If we read the text as Paul apparently intended it to be read by the Corinthians, the phrase “the head of every man is Christ” is a reference to creation by Christ (Ephesians 3:9), “the head of the woman is the man” refers to Eve being made from Adam’s rib, and “the head of Christ is God” captures the idea that Christ came from God (John 13:3).[9]

I Corinthians 11:10

            I Corinthians 11:10 is interpreted by some to mean that if women have long hair, it gives them some kind of special power or authority in the spiritual realm.  It has even been suggested that women should let down their long hair, laying it on the altar, on another person, or shaking it in the wind to evoke this power.  Support for this view is found in anecdotal evidence and reference works related to witchcraft and occultism. To interpret Scripture by anecdotal evidence is dangerous; our final authority is Scripture, not experience.  To interpret Scripture by reference to witchcraft and occultism is even more dangerous.  Scripture warns us to avoid the influence of these ideas; we are to be simple concerning evil and wise concerning what is good.  (See Romans 16:19.) 

            Concerning the meaning of I Corinthians 11:10, we can say with certainty that it says nothing about evil spirits, it says nothing about how a woman’s hair is arranged, and the word “hair” does not appear in the verse.  I will forego further discussion here in view of the fact that my article Another Look at I Corinthians 11:10: A Plea for Caution appeared in the November 2009 issue of the Pentecostal Herald . The article addresses this subject in detail, and I commend it to those who are interested in this text and/or concerned about this novel interpretation.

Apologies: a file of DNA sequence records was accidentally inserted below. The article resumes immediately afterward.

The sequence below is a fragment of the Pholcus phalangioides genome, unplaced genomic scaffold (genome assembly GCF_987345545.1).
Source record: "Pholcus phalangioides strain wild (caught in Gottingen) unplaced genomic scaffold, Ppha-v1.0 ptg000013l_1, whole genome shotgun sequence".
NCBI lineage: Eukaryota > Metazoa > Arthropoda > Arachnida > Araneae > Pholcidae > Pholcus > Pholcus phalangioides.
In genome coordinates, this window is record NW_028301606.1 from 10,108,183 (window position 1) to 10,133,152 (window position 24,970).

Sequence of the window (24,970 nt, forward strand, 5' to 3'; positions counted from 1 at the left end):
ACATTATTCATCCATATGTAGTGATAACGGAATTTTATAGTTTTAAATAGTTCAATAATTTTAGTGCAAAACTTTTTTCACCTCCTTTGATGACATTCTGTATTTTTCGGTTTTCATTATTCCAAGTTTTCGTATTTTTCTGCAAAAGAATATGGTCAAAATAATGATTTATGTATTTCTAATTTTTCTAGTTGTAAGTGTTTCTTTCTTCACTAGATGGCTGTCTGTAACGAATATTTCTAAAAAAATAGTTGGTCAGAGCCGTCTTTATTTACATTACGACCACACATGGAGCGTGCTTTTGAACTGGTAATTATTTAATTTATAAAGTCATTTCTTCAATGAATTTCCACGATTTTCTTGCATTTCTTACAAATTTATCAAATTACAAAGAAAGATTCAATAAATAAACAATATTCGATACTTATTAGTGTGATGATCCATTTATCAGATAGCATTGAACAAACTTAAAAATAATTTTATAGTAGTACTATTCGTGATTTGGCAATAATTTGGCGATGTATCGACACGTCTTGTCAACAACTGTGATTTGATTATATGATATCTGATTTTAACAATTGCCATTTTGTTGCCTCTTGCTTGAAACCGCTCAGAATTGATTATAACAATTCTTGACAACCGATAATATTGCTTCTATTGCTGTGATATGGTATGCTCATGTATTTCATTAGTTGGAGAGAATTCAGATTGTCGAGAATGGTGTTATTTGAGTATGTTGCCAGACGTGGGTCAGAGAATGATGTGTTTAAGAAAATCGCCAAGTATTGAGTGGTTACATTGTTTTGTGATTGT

My concern is that the teaching that at one time circulated among us was presented as a technique guaranteeing all kinds of miraculous results from the salvation of lost loved ones to the healing of diseases to the protection of children from any harmful effects of immunization to the ability to win back lost romantic affections.  This was in addition to the idea of power over evil spirits.  It seemed there was no end to this.

            We have biblical precedent for the use of prayer cloths (Acts 19:11-12).  We even have a biblical example of people being healed as the shadow of a person of faith passed over them (Acts 5:14-16).  But we have no biblical precedent for a woman letting down her hair in an attempt to motivate God to do something He might not otherwise do. There are such things as “special miracles” (Acts 19:11), and we have no reason to think the biblical record exhausts the ways miracles may occur.